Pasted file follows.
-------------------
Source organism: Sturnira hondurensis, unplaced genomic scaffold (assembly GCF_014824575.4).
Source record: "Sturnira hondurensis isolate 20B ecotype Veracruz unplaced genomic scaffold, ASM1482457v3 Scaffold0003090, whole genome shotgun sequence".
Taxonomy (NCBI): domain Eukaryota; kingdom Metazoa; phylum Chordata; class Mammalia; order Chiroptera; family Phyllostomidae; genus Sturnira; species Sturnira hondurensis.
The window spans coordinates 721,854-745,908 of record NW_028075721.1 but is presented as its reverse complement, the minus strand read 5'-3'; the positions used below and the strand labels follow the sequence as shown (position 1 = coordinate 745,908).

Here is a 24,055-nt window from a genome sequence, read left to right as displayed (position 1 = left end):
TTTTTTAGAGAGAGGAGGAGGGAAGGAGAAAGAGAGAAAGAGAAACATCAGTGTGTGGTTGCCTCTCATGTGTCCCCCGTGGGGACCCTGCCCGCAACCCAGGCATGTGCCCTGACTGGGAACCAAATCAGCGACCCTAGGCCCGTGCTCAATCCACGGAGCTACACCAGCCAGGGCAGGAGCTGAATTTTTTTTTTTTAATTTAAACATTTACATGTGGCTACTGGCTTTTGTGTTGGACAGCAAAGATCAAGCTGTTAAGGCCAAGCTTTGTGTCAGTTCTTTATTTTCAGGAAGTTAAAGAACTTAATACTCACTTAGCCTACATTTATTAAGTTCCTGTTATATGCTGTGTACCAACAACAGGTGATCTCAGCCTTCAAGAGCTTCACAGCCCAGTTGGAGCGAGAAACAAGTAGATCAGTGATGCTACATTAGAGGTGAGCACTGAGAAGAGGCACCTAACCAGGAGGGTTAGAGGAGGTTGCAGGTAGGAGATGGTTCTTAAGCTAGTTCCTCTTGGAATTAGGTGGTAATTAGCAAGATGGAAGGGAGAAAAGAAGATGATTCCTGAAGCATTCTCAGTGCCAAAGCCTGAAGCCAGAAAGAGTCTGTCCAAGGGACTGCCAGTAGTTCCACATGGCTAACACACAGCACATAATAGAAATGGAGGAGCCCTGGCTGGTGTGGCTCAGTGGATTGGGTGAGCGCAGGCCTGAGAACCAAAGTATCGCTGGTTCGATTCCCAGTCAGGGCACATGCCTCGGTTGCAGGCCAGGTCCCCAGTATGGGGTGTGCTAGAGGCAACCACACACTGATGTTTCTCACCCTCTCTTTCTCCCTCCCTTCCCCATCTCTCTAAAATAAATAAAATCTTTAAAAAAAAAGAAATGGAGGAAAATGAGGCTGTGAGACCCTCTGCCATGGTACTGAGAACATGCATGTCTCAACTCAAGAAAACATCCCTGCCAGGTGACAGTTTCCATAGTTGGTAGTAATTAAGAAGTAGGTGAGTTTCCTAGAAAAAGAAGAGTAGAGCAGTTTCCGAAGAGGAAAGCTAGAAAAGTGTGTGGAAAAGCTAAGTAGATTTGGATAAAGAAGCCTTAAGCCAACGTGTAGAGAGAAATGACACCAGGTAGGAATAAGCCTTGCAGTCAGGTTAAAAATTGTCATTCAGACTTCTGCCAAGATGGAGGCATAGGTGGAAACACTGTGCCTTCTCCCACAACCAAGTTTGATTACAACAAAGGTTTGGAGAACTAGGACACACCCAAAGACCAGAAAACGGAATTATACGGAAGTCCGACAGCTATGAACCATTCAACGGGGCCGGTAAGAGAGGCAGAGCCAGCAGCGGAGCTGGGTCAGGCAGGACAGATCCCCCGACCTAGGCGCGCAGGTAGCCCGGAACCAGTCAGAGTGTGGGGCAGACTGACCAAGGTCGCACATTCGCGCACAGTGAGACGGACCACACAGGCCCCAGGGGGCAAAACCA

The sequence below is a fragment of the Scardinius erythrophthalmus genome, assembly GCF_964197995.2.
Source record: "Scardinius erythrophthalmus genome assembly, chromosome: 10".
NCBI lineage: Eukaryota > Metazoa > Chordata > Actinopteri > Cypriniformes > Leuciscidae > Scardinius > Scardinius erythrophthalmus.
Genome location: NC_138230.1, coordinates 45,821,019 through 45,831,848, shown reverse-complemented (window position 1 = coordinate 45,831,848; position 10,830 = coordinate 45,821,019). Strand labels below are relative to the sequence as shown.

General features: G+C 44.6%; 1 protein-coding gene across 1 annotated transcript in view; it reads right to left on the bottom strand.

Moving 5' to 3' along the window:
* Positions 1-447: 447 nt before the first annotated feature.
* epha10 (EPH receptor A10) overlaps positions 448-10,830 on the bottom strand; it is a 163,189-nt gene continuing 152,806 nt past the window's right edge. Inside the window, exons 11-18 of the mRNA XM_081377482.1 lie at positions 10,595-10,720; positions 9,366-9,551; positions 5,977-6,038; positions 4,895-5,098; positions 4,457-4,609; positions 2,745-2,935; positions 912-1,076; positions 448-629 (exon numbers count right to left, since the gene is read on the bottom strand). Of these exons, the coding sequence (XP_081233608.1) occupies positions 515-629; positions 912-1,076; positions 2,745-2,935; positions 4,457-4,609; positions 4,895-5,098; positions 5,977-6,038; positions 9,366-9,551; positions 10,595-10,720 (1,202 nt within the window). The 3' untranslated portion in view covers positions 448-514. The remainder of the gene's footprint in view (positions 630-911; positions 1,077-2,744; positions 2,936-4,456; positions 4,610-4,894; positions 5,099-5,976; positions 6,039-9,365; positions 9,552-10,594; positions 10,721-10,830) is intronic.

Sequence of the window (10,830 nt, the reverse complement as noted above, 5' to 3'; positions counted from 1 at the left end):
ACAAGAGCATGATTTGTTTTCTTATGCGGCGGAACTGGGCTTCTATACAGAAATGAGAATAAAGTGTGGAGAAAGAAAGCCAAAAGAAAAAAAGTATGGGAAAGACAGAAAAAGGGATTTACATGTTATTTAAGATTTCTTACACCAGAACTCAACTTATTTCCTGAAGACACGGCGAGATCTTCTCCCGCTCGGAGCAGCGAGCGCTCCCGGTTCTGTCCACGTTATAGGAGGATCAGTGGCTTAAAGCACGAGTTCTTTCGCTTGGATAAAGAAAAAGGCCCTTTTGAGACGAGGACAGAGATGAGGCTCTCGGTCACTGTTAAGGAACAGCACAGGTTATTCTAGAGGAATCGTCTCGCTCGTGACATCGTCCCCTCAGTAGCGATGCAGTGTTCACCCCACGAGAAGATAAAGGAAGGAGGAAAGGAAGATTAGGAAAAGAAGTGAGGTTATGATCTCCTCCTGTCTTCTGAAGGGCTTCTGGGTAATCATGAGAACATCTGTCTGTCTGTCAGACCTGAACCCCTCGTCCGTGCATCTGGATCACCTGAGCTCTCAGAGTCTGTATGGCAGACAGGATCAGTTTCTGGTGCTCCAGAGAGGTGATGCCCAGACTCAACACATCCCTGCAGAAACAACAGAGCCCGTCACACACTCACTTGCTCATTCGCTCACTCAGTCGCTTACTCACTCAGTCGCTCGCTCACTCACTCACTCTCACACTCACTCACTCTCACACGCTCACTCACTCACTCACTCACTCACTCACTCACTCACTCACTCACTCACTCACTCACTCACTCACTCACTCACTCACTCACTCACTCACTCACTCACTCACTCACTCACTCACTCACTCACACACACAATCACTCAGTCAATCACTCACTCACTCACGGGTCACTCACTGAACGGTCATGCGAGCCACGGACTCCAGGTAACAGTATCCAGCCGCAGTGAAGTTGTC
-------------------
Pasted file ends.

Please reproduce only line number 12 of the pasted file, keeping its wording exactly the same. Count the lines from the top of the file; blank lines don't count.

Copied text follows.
Moving 5' to 3' along the window: